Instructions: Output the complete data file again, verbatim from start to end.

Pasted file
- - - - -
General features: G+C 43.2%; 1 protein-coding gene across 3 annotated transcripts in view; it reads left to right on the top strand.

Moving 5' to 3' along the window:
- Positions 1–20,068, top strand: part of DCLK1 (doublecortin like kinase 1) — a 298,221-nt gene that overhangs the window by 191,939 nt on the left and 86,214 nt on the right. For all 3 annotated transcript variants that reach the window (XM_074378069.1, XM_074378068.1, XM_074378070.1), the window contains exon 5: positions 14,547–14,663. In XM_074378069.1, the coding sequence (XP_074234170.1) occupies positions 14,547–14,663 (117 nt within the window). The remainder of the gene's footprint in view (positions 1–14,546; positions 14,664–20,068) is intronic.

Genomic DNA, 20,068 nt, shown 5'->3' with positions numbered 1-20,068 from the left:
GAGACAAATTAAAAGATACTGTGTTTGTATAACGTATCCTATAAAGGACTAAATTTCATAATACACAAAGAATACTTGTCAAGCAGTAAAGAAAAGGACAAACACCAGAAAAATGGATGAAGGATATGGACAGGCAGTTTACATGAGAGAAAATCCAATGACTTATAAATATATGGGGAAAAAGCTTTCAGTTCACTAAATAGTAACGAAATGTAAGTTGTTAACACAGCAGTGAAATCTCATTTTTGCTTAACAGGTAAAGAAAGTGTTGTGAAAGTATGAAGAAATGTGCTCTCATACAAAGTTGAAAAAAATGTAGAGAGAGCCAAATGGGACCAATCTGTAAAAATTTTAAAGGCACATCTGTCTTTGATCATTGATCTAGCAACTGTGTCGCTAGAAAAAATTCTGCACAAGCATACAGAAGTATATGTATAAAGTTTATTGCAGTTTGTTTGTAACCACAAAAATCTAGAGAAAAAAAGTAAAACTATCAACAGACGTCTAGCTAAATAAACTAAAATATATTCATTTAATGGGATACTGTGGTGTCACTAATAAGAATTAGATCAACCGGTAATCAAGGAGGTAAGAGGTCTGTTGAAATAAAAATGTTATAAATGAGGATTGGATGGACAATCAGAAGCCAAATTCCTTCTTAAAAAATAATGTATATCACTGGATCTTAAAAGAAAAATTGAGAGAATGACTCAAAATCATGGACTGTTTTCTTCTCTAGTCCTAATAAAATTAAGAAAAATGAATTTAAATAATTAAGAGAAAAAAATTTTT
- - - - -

General features: G+C 43.2%; 1 protein-coding gene across 3 annotated transcripts in view; it reads left to right on the top strand.

Moving 5' to 3' along the window:
- Positions 1–20,068, top strand: part of DCLK1 (doublecortin like kinase 1) — a 298,221-nt gene that overhangs the window by 191,939 nt on the left and 86,214 nt on the right. For all 3 annotated transcript variants that reach the window (XM_074378069.1, XM_074378068.1, XM_074378070.1), the window contains exon 5: positions 14,547–14,663. In XM_074378069.1, the coding sequence (XP_074234170.1) occupies positions 14,547–14,663 (117 nt within the window). The remainder of the gene's footprint in view (positions 1–14,546; positions 14,664–20,068) is intronic.

Genomic DNA, 20,068 nt, shown 5'->3' with positions numbered 1-20,068 from the left:
GAGACAAATTAAAAGATACTGTGTTTGTATAACGTATCCTATAAAGGACTAAATTTCATAATACACAAAGAATACTTGTCAAGCAGTAAAGAAAAGGACAAACACCAGAAAAATGGATGAAGGATATGGACAGGCAGTTTACATGAGAGAAAATCCAATGACTTATAAATATATGGGGAAAAAGCTTTCAGTTCACTAAATAGTAACGAAATGTAAGTTGTTAACACAGCAGTGAAATCTCATTTTTGCTTAACAGGTAAAGAAAGTGTTGTGAAAGTATGAAGAAATGTGCTCTCATACAAAGTTGAAAAAAATGTAGAGAGAGCCAAATGGGACCAATCTGTAAAAATTTTAAAGGCACATCTGTCTTTGATCATTGATCTAGCAACTGTGTCGCTAGAAAAAATTCTGCACAAGCATACAGAAGTATATGTATAAAGTTTATTGCAGTTTGTTTGTAACCACAAAAATCTAGAGAAAAAAAGTAAAACTATCAACAGACGTCTAGCTAAATAAACTAAAATATATTCATTTAATGGGATACTGTGGTGTCACTAATAAGAATTAGATCAACCGGTAATCAAGGAGGTAAGAGGTCTGTTGAAATAAAAATGTTATAAATGAGGATTGGATGGACAATCAGAAGCCAAATTCCTTCTTAAAAAATAATGTATATCACTGGATCTTAAAAGAAAAATTGAGAGAATGACTCAAAATCATGGACTGTTTTCTTCTCTAGTCCTAATAAAATTAAGAAAAATGAATTTAAATAATTAAGAGAAAAAAATTTTT